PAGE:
Movie plans to tell story of daycare accident in Augusta that led to social change (WRDW-TV, May 20, 2012)
News 12 at 6 o' clock / Sunday, May 20, 2012
AUGUSTA, Ga. -- He was the little boy who nearly drowned at an Augusta daycare 11 years ago.
The accident left Anthony Dejuan Boatwright with severe brain damage and fighting for his life. He lost his battle just two months ago, but his mother continues to fight for him and for others.
When Anthony fell into a bucket of mop water as a child, the daycare didn't have insurance.
His mother, Jacqueline Boatwright, has since pushed legislation, written books and much more. And, even though her son is gone now, her mission is far from over.
"Every day is very fresh for me. Every day seems just like the day it happened," Boatwright said.
She lost her son just a couple of months ago. His funeral service was held in Augusta where their journey began.
Boatwright says some days have been better than others.
"One day, I just didn't want to get out of bed. Nobody understands why I'm fighting," she said.
But memories of her son and the reasons she continues to fight kept her going.
She recalled one particularly tough day, saying, "I'm trying to get myself up and shake those feelings those thoughts, and then I hear Anthony Dejuan say, 'Mommy, get up!' And I'm like, 'Woah!' He says, 'Get up!' and I'm now back on the bandwagon."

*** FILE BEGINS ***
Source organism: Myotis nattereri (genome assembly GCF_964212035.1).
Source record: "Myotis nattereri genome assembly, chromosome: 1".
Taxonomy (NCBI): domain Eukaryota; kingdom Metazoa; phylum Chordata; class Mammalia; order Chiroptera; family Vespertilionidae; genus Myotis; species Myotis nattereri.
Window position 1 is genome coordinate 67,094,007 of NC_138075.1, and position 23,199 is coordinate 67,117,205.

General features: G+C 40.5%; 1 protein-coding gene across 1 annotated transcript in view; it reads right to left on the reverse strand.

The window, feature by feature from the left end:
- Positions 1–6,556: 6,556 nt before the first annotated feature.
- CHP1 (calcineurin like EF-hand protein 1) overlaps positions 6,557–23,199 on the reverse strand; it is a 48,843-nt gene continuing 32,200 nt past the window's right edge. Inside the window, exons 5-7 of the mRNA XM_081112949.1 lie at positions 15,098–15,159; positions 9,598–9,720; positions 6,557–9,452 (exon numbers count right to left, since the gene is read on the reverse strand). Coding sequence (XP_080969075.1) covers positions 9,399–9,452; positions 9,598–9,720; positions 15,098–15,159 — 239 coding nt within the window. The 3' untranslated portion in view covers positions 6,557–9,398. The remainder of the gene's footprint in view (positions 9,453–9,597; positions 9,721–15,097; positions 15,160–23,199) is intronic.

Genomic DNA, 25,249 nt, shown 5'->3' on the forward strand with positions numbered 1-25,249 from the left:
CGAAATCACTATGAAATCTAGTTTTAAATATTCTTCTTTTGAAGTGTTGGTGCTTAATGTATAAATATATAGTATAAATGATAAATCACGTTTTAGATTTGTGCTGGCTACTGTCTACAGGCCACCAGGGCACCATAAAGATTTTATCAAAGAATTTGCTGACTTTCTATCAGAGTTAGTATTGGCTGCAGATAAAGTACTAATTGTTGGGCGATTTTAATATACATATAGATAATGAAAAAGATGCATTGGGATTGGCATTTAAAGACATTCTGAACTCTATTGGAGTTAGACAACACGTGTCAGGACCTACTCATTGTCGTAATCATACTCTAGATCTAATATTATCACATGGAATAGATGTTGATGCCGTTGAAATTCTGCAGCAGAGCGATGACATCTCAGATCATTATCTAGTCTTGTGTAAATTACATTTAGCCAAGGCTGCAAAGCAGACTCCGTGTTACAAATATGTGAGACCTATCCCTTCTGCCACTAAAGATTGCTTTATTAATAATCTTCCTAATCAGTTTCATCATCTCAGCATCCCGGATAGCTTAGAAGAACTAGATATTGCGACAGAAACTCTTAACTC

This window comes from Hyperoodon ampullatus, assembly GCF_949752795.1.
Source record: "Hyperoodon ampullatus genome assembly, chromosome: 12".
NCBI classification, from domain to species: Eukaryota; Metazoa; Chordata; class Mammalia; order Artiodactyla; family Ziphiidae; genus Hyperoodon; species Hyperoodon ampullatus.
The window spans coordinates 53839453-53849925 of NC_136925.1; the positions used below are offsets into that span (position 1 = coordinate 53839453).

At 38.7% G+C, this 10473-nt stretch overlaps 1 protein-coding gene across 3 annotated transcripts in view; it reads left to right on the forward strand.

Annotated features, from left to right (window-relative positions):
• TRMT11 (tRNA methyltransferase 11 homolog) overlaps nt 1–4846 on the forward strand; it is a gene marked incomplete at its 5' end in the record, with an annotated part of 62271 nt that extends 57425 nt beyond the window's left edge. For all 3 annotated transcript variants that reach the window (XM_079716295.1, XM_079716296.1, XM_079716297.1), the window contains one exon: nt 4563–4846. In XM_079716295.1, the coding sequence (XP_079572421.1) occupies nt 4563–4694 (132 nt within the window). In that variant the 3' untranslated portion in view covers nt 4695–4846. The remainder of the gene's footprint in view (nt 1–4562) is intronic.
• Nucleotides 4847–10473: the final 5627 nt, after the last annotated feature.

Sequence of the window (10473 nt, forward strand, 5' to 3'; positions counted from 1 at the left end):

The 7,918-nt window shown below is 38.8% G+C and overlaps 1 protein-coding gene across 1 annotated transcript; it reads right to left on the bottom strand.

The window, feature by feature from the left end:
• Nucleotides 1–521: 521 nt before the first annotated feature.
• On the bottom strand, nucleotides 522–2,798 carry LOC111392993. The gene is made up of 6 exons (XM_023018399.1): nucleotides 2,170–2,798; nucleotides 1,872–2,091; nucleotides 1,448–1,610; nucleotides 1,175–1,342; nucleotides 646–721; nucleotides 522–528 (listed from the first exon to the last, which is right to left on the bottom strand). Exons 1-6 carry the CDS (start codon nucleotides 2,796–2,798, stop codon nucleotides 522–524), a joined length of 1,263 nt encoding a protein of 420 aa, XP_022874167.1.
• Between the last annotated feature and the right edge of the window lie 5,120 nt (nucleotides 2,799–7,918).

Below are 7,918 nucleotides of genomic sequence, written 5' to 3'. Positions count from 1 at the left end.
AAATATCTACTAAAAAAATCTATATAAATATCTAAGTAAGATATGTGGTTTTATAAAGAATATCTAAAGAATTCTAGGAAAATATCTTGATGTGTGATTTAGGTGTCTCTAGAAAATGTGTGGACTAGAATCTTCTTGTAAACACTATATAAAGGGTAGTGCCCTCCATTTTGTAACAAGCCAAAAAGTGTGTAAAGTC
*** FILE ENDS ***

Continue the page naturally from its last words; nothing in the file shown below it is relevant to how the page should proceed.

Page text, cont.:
And the bandwagon is moving fast. Anthony's story, with all of the heartbreak, love and passion, will soon hit theaters.
"The script has been written, so right now we're in what we call pre-production," she said.
And Boatwright plans to shoot the film right here in Augusta.
"I'm going to be very active. I'm directing it, I wrote the script, and I want to make sure it's as accurate as possible," she said.
In addition to the movie, Boatwright just released her fourth book, "So You're Looking for a Good Daycare Center."
"It's actually like a guide that a parent can have in their pocket when they go searching for centers. Some things to look for, some questions to ask, so that they could make a better choice," she said.
And all 500 copies of the self-published book are already gone, something Boatwright is very happy about, saying, "I am ecstatic that when I put it out there that people were receptive."
You can get a copy of the book for free at www.anthonydejuanboatwrightfoundation.com. You only have to pay shipping and handling.
Now, she hopes parents are just as receptive as she works to tell Anthony's story on the big screen.
"I think its a beautiful story of our love," she said.
Originally, the movie was supposed to air on Lifetime, but now, it is set to appear in theaters.
Boatwright has also started a petition urging Congress to pass legislation similar to Anthony Dejuan's Law in Georgia.
The law would require all daycares in the country to tell parents whether or not they have insurance.
It's already gotten nearly 7,000 signatures just in the past month. If you would like to sign the petition, you can do that by going to the foundation's website here.
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